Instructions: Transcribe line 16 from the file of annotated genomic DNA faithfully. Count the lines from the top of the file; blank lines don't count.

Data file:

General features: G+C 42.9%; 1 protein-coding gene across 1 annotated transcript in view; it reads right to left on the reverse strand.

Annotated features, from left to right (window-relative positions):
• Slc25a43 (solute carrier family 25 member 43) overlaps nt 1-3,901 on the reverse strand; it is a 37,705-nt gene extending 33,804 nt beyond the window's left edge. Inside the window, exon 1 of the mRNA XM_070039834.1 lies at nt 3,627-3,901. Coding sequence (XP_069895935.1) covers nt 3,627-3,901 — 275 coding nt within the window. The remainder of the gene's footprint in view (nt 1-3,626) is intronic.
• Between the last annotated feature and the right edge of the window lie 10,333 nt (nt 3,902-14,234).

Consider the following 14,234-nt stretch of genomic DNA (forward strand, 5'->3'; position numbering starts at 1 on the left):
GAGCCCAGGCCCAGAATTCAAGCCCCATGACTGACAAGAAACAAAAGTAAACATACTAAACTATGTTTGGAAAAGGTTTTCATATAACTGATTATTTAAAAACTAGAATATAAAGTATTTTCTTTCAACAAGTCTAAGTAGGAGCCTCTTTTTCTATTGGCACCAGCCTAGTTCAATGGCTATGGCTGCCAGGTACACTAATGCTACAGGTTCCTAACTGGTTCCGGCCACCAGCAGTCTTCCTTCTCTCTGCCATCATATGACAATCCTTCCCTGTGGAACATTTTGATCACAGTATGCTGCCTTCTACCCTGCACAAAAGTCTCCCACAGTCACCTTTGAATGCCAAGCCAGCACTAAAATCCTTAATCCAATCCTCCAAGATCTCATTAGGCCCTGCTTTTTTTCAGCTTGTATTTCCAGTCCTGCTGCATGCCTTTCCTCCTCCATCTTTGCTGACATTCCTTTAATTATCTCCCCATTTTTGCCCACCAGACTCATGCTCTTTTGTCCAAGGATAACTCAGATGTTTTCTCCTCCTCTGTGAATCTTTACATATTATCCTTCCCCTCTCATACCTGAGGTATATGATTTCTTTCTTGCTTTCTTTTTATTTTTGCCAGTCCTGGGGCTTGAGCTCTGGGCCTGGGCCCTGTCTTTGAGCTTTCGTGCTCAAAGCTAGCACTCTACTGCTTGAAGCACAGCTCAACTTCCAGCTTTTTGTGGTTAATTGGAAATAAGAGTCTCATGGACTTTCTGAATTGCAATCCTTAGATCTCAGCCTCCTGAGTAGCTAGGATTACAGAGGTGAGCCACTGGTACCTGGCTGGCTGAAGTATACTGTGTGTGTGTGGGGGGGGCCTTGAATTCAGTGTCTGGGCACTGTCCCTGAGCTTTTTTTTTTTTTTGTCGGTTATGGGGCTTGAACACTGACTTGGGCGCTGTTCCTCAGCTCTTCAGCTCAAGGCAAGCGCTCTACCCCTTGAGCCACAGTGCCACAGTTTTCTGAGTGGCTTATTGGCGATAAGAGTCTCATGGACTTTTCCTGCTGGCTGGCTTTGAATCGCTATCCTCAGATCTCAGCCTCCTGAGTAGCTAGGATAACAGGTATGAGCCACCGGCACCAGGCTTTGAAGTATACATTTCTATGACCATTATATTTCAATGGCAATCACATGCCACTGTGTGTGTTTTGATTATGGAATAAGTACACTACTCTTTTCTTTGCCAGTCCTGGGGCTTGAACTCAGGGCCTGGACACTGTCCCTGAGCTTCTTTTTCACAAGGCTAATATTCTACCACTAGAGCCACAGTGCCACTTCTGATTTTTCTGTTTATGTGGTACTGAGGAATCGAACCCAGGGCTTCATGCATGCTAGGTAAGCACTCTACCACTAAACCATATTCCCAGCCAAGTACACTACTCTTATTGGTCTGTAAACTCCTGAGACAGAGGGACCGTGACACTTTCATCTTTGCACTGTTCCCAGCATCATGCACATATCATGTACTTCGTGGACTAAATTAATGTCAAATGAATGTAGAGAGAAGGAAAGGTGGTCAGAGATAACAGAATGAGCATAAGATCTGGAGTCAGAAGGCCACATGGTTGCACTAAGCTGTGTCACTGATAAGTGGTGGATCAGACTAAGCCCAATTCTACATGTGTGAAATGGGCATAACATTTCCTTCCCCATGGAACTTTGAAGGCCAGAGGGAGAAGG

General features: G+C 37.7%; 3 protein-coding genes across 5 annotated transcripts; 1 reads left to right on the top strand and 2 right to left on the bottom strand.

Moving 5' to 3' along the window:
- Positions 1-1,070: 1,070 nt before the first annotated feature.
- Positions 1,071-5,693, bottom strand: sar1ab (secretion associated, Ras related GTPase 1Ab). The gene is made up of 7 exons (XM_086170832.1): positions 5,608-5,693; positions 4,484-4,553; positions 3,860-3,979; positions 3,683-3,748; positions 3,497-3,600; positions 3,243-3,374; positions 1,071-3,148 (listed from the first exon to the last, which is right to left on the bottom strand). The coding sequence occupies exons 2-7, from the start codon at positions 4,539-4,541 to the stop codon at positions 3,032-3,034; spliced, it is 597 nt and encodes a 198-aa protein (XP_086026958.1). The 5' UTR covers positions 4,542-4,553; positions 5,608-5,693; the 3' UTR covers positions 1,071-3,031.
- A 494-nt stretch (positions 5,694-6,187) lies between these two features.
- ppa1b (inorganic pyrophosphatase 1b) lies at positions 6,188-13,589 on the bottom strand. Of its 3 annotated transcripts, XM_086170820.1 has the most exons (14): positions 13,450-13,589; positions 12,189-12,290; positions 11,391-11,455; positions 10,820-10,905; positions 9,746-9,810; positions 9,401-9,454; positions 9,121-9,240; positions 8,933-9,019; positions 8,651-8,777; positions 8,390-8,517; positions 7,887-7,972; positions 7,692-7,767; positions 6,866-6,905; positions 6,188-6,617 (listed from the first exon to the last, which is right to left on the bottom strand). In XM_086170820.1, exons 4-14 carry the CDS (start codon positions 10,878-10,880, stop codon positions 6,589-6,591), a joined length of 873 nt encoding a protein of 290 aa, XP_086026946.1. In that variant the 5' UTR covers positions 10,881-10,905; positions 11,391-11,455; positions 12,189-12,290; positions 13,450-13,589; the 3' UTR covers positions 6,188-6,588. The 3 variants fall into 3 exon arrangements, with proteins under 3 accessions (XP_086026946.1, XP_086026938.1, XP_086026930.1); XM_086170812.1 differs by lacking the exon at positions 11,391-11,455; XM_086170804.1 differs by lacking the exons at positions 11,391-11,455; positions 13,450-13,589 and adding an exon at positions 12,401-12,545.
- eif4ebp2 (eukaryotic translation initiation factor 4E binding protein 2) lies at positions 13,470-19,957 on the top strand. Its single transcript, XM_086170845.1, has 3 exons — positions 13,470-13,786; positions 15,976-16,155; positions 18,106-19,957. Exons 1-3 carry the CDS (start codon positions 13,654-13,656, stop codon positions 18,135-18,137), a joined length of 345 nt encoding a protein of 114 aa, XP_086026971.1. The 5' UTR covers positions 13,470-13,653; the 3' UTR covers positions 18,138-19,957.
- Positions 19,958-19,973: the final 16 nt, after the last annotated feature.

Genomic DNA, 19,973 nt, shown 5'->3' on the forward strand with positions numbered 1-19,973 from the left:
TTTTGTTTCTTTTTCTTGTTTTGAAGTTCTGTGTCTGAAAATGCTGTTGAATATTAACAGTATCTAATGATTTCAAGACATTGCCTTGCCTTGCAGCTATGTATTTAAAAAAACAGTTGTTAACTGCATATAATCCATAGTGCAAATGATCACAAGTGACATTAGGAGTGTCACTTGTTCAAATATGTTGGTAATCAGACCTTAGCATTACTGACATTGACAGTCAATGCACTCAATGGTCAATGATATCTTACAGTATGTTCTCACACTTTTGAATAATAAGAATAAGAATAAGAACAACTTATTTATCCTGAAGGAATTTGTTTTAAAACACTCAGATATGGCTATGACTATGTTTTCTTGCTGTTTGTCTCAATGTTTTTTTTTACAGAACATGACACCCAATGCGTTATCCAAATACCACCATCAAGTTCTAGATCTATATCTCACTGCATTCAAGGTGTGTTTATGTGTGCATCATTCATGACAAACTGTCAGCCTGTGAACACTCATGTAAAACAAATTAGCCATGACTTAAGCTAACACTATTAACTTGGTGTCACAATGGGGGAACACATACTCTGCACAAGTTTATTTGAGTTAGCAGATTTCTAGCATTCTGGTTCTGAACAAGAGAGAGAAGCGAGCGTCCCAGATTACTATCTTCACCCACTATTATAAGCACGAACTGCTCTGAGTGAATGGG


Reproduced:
TTTTGTTTCTTTTTCTTGTTTTGAAGTTCTGTGTCTGAAAATGCTGTTGAATATTAACAGTATCTAATGATTTCAAGACATTGCCTTGCCTTGCAGCTATGTATTTAAAAAAACAGTTGTTAACTGCATATAATCCATAGTGCAAATGATCACAAGTGACATTAGGAGTGTCACTTGTTCAAATATGTTGGTAATCAGACCTTAGCATTACTGACATTGACAGTCAATGCACTCAATGGTCAATGATATCTTACAGTATGTTCTCACACTTTTGAATAATAAGAATAAGAATAAGAACAACTTATTTATCCTGAAGGAATTTGTTTTAAAACACTCAGATATGGCTATGACTATGTTTTCTTGCTGTTTGTCTCAATGTTTTTTTTTACAGAACATGACACCCAATGCGTTATCCAAATACCACCATCAAGTTCTAGATCTATATCTCACTGCATTCAAGGTGTGTTTATGTGTGCATCATTCATGACAAACTGTCAGCCTGTGAACACTCATGTAAAACAAATTAGCCATGACTTAAGCTAACACTATTAACTTGGTGTCACAATGGGGGAACACATACTCTGCACAAGTTTATTTGAGTTAGCAGATTTCTAGCATTCTGGTTCTGAACAAGAGAGAGAAGCGAGCGTCCCAGATTACTATCTTCACCCACTATTATAAGCACGAACTGCTCTGAGTGAATGGG